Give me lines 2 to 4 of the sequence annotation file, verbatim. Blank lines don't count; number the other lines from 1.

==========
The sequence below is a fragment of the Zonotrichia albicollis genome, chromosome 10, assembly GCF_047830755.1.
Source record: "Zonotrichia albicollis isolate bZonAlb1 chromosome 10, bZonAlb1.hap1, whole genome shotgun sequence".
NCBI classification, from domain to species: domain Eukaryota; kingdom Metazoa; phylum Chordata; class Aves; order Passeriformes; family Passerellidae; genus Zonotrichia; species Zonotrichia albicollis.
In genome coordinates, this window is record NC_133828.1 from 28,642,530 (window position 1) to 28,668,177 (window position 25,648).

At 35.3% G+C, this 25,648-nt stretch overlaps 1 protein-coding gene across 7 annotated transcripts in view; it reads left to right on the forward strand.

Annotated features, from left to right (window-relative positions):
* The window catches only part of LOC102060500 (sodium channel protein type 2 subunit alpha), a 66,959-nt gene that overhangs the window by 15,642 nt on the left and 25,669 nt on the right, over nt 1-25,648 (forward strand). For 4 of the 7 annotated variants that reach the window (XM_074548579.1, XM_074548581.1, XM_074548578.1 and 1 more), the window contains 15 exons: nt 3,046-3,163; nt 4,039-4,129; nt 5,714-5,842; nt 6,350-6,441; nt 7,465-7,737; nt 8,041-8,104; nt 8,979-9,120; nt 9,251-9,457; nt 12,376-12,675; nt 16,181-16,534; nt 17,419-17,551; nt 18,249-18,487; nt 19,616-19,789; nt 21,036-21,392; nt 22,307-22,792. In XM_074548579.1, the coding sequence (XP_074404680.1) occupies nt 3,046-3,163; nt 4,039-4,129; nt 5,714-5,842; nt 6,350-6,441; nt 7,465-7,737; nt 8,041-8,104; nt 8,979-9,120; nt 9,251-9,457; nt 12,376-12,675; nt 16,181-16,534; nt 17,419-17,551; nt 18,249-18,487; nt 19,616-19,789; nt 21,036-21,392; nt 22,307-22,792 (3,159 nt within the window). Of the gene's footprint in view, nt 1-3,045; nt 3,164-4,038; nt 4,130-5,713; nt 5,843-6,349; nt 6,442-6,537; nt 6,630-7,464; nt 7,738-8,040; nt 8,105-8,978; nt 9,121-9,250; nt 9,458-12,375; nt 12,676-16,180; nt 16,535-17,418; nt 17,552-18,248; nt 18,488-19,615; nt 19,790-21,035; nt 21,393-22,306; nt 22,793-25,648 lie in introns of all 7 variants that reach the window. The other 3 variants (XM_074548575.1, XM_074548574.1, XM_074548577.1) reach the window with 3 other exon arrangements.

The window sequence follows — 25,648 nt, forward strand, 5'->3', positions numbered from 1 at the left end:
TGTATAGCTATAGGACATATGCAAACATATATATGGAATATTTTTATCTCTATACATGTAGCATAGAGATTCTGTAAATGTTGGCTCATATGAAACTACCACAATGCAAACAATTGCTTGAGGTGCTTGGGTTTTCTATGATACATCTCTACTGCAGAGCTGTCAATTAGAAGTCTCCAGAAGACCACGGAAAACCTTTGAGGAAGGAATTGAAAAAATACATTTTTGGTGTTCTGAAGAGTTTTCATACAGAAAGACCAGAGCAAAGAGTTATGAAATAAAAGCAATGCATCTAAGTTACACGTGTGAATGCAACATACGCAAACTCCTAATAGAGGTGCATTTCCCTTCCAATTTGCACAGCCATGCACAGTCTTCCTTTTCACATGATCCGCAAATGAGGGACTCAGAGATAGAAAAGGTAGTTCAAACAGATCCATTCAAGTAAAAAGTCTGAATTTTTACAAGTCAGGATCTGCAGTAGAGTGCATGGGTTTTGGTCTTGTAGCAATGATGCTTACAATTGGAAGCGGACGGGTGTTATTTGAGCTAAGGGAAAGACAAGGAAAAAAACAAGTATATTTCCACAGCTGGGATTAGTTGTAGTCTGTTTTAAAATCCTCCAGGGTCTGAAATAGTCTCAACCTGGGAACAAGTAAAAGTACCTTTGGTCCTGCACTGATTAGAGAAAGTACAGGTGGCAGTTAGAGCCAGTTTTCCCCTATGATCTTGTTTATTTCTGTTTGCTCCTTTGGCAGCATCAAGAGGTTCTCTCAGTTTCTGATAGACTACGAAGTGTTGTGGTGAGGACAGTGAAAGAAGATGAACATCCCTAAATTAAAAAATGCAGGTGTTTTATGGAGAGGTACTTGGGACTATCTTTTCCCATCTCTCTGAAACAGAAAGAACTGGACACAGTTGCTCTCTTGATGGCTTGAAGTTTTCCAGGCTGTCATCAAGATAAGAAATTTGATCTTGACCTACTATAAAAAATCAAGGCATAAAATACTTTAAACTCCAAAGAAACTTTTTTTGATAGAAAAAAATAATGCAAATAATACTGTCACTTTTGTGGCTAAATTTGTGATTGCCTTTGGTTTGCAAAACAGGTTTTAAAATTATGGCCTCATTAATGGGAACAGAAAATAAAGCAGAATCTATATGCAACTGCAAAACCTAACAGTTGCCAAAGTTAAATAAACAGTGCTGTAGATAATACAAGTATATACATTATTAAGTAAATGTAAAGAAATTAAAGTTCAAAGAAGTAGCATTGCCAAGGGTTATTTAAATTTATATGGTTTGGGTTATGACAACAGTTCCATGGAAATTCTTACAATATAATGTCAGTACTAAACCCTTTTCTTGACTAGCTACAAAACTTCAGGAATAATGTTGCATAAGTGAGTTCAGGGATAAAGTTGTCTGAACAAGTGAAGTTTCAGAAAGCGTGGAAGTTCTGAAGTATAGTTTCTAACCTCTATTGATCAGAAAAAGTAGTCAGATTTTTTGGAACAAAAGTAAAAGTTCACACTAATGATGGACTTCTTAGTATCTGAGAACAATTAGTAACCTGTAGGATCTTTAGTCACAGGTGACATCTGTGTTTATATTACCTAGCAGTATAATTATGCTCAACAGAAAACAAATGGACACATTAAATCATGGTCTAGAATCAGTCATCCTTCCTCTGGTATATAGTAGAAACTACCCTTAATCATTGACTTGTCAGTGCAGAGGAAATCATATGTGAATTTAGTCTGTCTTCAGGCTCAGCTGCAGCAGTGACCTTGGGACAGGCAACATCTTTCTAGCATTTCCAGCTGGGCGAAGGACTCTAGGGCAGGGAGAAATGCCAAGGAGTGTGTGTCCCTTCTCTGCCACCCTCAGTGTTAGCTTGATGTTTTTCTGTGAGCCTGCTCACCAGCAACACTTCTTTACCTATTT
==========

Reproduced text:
Source record: "Zonotrichia albicollis isolate bZonAlb1 chromosome 10, bZonAlb1.hap1, whole genome shotgun sequence".
NCBI classification, from domain to species: domain Eukaryota; kingdom Metazoa; phylum Chordata; class Aves; order Passeriformes; family Passerellidae; genus Zonotrichia; species Zonotrichia albicollis.
In genome coordinates, this window is record NC_133828.1 from 28,642,530 (window position 1) to 28,668,177 (window position 25,648).